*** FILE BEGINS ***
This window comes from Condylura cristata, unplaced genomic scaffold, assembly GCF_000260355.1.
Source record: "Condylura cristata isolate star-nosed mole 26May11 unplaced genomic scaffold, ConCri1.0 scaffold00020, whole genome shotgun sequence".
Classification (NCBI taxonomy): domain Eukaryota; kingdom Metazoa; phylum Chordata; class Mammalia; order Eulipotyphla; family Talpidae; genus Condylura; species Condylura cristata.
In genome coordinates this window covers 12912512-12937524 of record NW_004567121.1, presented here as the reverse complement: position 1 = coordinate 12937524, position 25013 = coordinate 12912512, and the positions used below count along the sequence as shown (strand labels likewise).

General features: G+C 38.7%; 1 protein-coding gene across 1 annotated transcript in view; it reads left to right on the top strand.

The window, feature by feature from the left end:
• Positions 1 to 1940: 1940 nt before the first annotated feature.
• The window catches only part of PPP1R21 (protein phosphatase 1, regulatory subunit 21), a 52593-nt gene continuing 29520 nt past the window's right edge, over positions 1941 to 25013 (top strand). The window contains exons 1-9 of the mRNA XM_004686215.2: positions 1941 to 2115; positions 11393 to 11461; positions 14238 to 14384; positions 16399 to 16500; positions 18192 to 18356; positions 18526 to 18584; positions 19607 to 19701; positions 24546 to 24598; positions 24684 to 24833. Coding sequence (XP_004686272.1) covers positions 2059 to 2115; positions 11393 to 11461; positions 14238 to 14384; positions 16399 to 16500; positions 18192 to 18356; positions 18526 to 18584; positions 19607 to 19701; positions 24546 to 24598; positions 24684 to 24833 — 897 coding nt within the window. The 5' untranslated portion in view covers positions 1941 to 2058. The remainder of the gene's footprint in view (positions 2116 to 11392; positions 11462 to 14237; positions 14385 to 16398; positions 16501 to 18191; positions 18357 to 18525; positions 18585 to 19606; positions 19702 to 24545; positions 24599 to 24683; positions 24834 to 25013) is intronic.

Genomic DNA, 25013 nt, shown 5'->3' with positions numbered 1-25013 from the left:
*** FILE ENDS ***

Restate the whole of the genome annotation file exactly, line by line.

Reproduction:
This window comes from Condylura cristata, unplaced genomic scaffold, assembly GCF_000260355.1.
Source record: "Condylura cristata isolate star-nosed mole 26May11 unplaced genomic scaffold, ConCri1.0 scaffold00020, whole genome shotgun sequence".
Classification (NCBI taxonomy): domain Eukaryota; kingdom Metazoa; phylum Chordata; class Mammalia; order Eulipotyphla; family Talpidae; genus Condylura; species Condylura cristata.
In genome coordinates this window covers 12912512-12937524 of record NW_004567121.1, presented here as the reverse complement: position 1 = coordinate 12937524, position 25013 = coordinate 12912512, and the positions used below count along the sequence as shown (strand labels likewise).

General features: G+C 38.7%; 1 protein-coding gene across 1 annotated transcript in view; it reads left to right on the top strand.

The window, feature by feature from the left end:
• Positions 1 to 1940: 1940 nt before the first annotated feature.
• The window catches only part of PPP1R21 (protein phosphatase 1, regulatory subunit 21), a 52593-nt gene continuing 29520 nt past the window's right edge, over positions 1941 to 25013 (top strand). The window contains exons 1-9 of the mRNA XM_004686215.2: positions 1941 to 2115; positions 11393 to 11461; positions 14238 to 14384; positions 16399 to 16500; positions 18192 to 18356; positions 18526 to 18584; positions 19607 to 19701; positions 24546 to 24598; positions 24684 to 24833. Coding sequence (XP_004686272.1) covers positions 2059 to 2115; positions 11393 to 11461; positions 14238 to 14384; positions 16399 to 16500; positions 18192 to 18356; positions 18526 to 18584; positions 19607 to 19701; positions 24546 to 24598; positions 24684 to 24833 — 897 coding nt within the window. The 5' untranslated portion in view covers positions 1941 to 2058. The remainder of the gene's footprint in view (positions 2116 to 11392; positions 11462 to 14237; positions 14385 to 16398; positions 16501 to 18191; positions 18357 to 18525; positions 18585 to 19606; positions 19702 to 24545; positions 24599 to 24683; positions 24834 to 25013) is intronic.

Genomic DNA, 25013 nt, shown 5'->3' with positions numbered 1-25013 from the left: